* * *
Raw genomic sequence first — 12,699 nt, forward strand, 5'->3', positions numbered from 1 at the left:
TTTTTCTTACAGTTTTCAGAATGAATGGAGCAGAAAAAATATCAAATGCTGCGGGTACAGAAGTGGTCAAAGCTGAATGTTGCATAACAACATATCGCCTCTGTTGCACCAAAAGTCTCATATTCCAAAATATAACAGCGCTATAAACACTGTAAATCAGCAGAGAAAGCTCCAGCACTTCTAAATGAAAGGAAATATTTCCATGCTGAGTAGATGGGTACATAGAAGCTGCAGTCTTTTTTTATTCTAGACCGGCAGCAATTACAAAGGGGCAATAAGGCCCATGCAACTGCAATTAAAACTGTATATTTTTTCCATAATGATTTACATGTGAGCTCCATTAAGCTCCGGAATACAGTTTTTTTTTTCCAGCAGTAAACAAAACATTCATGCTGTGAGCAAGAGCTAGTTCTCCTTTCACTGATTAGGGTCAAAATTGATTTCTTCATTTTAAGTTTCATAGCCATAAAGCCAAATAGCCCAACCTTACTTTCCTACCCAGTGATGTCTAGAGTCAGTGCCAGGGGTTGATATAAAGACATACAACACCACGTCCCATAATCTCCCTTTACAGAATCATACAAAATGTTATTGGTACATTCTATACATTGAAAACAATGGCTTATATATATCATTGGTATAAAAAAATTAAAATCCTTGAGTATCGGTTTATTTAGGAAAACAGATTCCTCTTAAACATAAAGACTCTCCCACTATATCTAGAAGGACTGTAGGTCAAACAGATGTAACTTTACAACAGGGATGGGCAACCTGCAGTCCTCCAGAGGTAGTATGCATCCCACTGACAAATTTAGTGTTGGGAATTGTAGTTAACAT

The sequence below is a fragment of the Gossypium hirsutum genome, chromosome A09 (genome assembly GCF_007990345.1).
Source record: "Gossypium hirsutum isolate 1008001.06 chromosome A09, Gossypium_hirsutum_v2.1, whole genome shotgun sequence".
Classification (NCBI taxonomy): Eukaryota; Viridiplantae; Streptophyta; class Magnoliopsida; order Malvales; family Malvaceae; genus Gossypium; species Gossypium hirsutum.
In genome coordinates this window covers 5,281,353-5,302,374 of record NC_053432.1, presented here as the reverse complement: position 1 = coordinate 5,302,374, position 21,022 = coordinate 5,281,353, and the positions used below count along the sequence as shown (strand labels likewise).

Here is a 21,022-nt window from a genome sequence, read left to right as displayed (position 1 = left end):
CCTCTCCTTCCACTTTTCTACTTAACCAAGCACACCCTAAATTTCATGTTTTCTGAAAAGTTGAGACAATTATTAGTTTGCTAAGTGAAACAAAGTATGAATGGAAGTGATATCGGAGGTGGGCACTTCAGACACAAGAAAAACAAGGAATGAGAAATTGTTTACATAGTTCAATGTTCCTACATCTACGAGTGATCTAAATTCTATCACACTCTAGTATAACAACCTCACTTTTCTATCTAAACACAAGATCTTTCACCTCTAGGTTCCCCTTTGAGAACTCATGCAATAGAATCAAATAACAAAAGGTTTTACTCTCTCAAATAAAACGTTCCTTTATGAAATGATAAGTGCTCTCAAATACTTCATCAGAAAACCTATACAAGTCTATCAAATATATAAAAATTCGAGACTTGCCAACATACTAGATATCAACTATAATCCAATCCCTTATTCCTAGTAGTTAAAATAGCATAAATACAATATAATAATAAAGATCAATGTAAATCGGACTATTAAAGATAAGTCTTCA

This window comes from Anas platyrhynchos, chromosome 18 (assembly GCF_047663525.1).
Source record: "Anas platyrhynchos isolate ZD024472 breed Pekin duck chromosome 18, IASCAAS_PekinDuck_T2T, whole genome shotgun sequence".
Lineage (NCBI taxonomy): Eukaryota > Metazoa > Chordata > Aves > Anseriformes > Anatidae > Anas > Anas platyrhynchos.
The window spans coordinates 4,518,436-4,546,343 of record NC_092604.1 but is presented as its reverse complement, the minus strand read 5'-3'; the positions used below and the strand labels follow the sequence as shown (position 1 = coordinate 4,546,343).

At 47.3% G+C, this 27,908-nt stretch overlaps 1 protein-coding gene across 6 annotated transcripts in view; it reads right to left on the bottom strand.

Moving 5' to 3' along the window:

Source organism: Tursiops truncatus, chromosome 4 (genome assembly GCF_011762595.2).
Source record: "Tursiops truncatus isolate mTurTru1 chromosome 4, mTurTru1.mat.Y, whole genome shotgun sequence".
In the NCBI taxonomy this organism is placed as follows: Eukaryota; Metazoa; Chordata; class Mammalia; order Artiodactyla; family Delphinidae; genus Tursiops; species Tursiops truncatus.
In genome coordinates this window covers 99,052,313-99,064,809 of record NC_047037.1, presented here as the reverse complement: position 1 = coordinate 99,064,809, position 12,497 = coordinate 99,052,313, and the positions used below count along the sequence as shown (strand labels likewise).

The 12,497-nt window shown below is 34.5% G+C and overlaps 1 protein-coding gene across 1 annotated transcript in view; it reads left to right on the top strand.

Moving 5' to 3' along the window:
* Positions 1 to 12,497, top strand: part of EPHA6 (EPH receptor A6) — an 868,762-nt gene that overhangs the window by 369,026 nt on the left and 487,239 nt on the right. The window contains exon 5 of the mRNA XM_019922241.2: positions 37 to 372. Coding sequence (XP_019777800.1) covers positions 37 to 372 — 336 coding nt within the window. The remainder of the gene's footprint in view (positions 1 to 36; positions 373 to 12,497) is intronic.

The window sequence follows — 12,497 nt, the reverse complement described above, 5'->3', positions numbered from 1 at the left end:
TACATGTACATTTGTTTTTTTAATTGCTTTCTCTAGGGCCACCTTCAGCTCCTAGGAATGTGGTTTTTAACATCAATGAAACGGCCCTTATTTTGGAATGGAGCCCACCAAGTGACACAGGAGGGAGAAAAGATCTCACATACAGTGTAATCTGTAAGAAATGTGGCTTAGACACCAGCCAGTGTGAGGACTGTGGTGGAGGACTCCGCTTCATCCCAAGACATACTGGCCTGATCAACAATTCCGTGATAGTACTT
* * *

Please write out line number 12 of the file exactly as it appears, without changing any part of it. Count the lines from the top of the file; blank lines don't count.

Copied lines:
The window spans coordinates 4,518,436-4,546,343 of record NC_092604.1 but is presented as its reverse complement, the minus strand read 5'-3'; the positions used below and the strand labels follow the sequence as shown (position 1 = coordinate 4,546,343).